CAMBRIDGE — "Public and Private: East Germany in Photographs by Ulrich Wüst" is the photographer's first US retrospective. So it's natural to look for similarities with the work of other, more familiar photographers. The fact that Wüst spent the first two decades of his career behind the Iron Curtain makes that looking all the more understandable. Obscure or little known in the West then, the context that formed Wüst artistically is vanished now.
The show, which runs through Jan. 3 at the MIT Museum and includes work from 1979-2015, consists of 84 photographs and more than 200 others printed in 10 leporellos. Other than two recent leporellos, from 2010 and 2012, all the work is in black and white.
A leporello is a small artist's book, folded in accordion fashion. Formally, they recall Ed Ruscha's photographic artist books of the '60s, like "Every Building on the Sunset Strip." One could easily imagine a Wüst leporello called "Every Building on the Alexanderplatz." There's that same sense of visual acceptance, though it's born of affection with Ruscha — and guardedness with Wüst. It's the difference between funky catch-as-catch-can and bland desolation.
To an American eye, Wüst variously recalls Berenice Abbott, Walker Evans, Lee Friedlander, and August Sander, while always remaining himself. That balance between influence and identity is difficult to maintain; the ability to do so is not least among the ways a gifted artist demonstrates just how gifted he is.
The affinity with Abbott is via her "Changing New York" photographs of the 1930s. Wüst offers a changing Berlin. Its alteration after reunification is one of Wüst's enduring subjects. Trained as an urban planner, he has an abiding feel for space and the arrangement of structures.
What may be most striking about Wüst's reunified Berlin is how little it differs in feel from East Berlin in the '80s. There's the same reined-in quality. That quality owes something to Wüst's chaste vision of things and slightly aloof sensibility.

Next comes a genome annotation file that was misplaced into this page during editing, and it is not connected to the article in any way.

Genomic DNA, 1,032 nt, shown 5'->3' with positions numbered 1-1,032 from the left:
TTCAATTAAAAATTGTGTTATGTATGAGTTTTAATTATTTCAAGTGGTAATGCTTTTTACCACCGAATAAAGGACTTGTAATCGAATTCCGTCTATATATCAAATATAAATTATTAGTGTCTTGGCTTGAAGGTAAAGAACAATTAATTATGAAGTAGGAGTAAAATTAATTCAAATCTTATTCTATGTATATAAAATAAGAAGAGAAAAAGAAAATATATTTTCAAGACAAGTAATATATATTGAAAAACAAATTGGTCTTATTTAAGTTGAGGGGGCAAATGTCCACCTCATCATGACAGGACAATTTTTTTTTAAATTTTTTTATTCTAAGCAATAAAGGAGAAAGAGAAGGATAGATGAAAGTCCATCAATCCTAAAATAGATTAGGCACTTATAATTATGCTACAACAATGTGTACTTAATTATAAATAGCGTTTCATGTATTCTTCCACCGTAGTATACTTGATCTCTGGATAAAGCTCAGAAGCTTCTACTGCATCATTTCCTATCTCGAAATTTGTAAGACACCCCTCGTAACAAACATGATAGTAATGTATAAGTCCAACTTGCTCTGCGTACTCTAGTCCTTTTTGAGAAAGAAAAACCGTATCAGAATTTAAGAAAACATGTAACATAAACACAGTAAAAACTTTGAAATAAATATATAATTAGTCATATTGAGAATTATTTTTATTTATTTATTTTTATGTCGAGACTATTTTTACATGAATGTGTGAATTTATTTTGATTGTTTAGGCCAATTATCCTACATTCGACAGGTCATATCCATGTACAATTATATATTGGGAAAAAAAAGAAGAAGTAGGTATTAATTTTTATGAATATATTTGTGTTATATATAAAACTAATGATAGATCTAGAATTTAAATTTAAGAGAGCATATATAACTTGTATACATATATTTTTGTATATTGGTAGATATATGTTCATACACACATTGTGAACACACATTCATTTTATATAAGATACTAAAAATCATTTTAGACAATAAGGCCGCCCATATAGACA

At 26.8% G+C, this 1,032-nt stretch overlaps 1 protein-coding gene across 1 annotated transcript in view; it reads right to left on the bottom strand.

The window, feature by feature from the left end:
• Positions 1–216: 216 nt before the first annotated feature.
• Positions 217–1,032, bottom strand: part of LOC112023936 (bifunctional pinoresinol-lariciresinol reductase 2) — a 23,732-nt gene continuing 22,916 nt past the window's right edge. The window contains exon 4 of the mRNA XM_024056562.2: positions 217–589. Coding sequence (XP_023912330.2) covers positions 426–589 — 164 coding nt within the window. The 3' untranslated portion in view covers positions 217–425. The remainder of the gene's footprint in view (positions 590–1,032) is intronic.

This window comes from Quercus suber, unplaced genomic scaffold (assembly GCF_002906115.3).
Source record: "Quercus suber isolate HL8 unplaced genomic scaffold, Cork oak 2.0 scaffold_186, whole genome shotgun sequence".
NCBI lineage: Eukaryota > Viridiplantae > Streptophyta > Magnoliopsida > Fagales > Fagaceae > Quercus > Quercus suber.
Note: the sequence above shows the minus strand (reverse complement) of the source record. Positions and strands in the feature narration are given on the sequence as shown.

Walker Evans liked to describe his own style as "lyrical documentary." Wüst practices clinical lyrical documentary — what's lyric in them is that precise and austere. These images offer a sense of being removed and then take it one step further. Growing up with the Stasi will have that effect on an artist. Wüst's photographs aren't hermetic, but for many years the world he photographed was. That very much comes through. So many of these pictures are a record of lives lived in parallel, if not in outright opposition, to the official version of things.
It's a tribute to the subtlety of Wüst's artistry that the authorities banned his work just once, a series called "Die Pracht der Macht (The Pomp of Power)," a deadpan documenting of monumental architecture. "If I had always focused on presenting my work in public, I would have had to stop working," Wüst has written. "My approach was to work for myself first." The result isn't so much art for art's sake as art for truth's sake. Not that there's anything didactic about Wüst's images. What makes so many of them so remarkable is their capacity to evoke a society dedicated to stamping out evocation: a place where exactitude and banality made the absence of thought and suppression of feeling a political ideal.
Inside, away from surveilling eyes, is a different story. Wüst's series "Notizen (Notes) 1984-1986" is very Lee Friedlander, with the latter's ability to combine formal inventiveness with a rigorously casual approach. Odd angles and a sense of interior jumble equal freedom. The sight of a portable television on a rug (with a nun on the screen!) or the view through a rainy windshield conveys an almost-disorienting sense of liberation.
A selection of Wüst portraits from 1989 of East German artists and writers shows the tension between lives lived one way within and a very different, imposed way without. They share a sense of cool yet humane scrutiny with August Sander's "People of the Twentieth Century." However inadvertently, they also look ahead to Martin Schoeller's up-close-and-impersonal portraiture.
The wonder of "Public and Private" is how diverse it is in subject matter — those portraits share wall space with palaces and tower blocks, Soviet Realist monuments and summer houses, windswept plazas and gravestones — yet how consistent in spirit. The best way to understand Wüst's images, perhaps, isn't through the work of other photographers but a poet. "One must have a mind of winter," Wallace Stevens writes in "The Snow Man," to see "Nothing that is not there and the nothing that is." Ulrich Wüst has a mind of winter, all right, and it comes with an eye.